You approach the coffee counter, fishing through your pockets for change. The woman behind the register eyeballs you. You’re shaking a bit, and with cold, numb hands, you barely have the dexterity to pull out the money. Your nose is running … Your lips are numb. (She’s pretty sure that you’re strung out on something.)

What she doesn’t know is that what you’re addicted to is the saltwater glide. So much so, that you’re surfing in 40-degree water with a windchill factor well below freezing. You wrestled on a thick wetsuit and paddled out into that cold dense ocean for a few waves, simply because your drive to surf doesn’t end when the ice cream shop closes for the season.

So, as we get deeper into fall, here are some thoughts for the frosty season to come.

Raph Bruwhiler was raised in the chilly waters off British Columbia. He knows how to get his boots dry. Photo: Kyler Vos/Red Bull Content Pool

What Is Winter Surfing?

Is any waveriding from December to March considered “winter” surfing? Maybe. Technically. There’s a definitive winter on the North Shore of Oahu, but that’s not exactly what we’re talking about here. The Southeast is so warm that winter is mild. Southern California is so temperate that you can’t tell the difference. But the Northeast and the Northwest have legitimate winters. And for all intents and purposes of this piece, let’s stick to regions where the combined air and water temp fall under 100 degrees – Northern California up to British Columbia and the Outer Banks up to Nova Scotia. Everyone else can go have a Mai Tai and never complain about being cold.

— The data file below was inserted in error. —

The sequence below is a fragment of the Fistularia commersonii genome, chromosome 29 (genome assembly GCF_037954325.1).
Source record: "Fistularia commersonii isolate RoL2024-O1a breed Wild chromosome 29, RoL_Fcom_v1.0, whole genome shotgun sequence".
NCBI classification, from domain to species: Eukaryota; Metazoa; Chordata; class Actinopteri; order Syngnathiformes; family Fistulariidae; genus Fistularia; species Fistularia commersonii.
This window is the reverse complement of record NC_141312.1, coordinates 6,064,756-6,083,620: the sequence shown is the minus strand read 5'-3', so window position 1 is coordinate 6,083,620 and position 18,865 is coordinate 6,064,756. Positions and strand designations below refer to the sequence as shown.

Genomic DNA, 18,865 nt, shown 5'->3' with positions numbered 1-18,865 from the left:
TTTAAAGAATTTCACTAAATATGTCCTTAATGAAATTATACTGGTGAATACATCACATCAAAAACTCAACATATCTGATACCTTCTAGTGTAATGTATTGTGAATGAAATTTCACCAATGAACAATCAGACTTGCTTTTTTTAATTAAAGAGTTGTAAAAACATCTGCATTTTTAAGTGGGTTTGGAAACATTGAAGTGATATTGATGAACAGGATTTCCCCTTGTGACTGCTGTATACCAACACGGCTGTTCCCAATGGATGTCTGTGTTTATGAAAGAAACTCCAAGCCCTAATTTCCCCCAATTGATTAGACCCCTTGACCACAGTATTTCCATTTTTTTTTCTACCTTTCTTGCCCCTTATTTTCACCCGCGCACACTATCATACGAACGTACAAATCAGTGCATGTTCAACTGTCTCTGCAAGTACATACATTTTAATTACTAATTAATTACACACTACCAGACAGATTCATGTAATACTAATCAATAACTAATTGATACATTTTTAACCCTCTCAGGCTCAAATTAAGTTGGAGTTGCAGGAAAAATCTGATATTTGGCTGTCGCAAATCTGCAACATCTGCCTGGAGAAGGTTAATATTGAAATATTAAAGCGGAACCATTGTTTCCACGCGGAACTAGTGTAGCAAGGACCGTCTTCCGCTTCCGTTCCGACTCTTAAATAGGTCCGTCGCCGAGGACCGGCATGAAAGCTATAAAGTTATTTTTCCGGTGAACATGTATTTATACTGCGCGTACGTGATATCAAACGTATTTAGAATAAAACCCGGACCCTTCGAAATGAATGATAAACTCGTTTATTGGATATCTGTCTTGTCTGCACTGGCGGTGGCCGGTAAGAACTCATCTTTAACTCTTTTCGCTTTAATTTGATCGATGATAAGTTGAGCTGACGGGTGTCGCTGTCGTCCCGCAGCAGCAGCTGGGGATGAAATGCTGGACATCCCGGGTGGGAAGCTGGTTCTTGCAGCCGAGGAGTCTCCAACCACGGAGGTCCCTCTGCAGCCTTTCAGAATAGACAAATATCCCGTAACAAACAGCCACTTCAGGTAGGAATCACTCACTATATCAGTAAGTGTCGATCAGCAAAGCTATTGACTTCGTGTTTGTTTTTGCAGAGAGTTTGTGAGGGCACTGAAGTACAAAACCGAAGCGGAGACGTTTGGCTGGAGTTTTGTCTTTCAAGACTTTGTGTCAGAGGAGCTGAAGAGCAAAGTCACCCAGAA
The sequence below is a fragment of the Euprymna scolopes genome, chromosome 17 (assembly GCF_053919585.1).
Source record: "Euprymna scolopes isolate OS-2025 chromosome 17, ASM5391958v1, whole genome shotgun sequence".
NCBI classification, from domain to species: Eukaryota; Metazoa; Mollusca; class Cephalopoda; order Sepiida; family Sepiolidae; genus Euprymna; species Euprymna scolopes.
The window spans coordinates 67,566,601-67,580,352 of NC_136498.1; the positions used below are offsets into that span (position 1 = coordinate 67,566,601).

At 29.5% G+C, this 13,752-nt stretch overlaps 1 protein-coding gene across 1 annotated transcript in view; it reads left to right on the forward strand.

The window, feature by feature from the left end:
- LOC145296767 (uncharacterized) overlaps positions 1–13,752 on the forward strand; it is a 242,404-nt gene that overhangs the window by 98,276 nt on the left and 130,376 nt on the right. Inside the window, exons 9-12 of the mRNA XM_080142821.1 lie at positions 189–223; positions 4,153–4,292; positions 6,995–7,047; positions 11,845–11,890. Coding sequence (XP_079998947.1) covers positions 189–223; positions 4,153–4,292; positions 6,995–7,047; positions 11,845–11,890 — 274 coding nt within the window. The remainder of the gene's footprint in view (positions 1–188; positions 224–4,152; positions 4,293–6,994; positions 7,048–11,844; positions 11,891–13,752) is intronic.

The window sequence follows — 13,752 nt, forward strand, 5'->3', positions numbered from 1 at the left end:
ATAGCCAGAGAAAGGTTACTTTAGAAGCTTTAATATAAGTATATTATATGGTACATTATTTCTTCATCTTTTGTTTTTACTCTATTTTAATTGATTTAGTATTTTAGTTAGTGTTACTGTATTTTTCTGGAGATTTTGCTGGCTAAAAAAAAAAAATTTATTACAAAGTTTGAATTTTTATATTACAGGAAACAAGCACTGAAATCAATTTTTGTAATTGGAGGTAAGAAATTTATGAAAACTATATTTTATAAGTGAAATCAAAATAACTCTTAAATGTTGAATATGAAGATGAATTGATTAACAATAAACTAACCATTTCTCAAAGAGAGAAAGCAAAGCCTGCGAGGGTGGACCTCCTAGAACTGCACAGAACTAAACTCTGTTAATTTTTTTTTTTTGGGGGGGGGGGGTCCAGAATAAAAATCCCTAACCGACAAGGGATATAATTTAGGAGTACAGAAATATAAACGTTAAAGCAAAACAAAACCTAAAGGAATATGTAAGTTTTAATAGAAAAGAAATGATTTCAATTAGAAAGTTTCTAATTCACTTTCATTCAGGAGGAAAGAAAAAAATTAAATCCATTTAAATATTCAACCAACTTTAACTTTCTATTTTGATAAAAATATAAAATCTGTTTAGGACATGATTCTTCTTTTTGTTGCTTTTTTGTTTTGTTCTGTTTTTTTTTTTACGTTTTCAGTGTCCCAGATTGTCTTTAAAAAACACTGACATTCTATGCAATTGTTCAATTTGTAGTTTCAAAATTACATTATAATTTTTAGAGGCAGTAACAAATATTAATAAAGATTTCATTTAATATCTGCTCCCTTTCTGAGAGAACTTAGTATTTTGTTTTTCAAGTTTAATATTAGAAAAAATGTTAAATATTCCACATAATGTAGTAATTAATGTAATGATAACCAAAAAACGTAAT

Ramon Navarro, just a stroll on the beach in Antarctica. This is winter surfing. Photo: Courtesy of Alfredo Escobar/Red Bull Content Pool

The Big Investment

Let’s assume you already have a surfboard and you’re regularly getting in the water during the warmer months. Unless you’re riding a potato chip shortboard, you can generally ride the same board all year. Overall, the biggest investment you’re going to make in winter surfing will be your wetsuit and other neoprene accessories.

For this, we highly recommend going to a surf shop with an experienced staff. (Put aside the argument for online shopping killing the traditional institutions that are brick and mortar surf shops for a moment.) You’re going to be spending anywhere from $350-$600 on this suit. You need to try it on in the presence of someone who has been doing this for some time and make sure you have the proper fit.

A winter wetsuit doesn’t feel comfortable when you first put one on. If it fits, it feels awkward and constrictive. A wetsuit allows a small amount of water in, which is heated by the body and insulates you. You’ll get used to it (sort of). If the suit is too big, it will allow in too much water.

But just how awkward and restrictive should it feel? You need that shop employee who has sat through endless wetsuits clinics and pitches from the manufacturer reps to check the fit and give advice. Don’t worry about saving $25 from some online discount depot … A proper fit is priceless.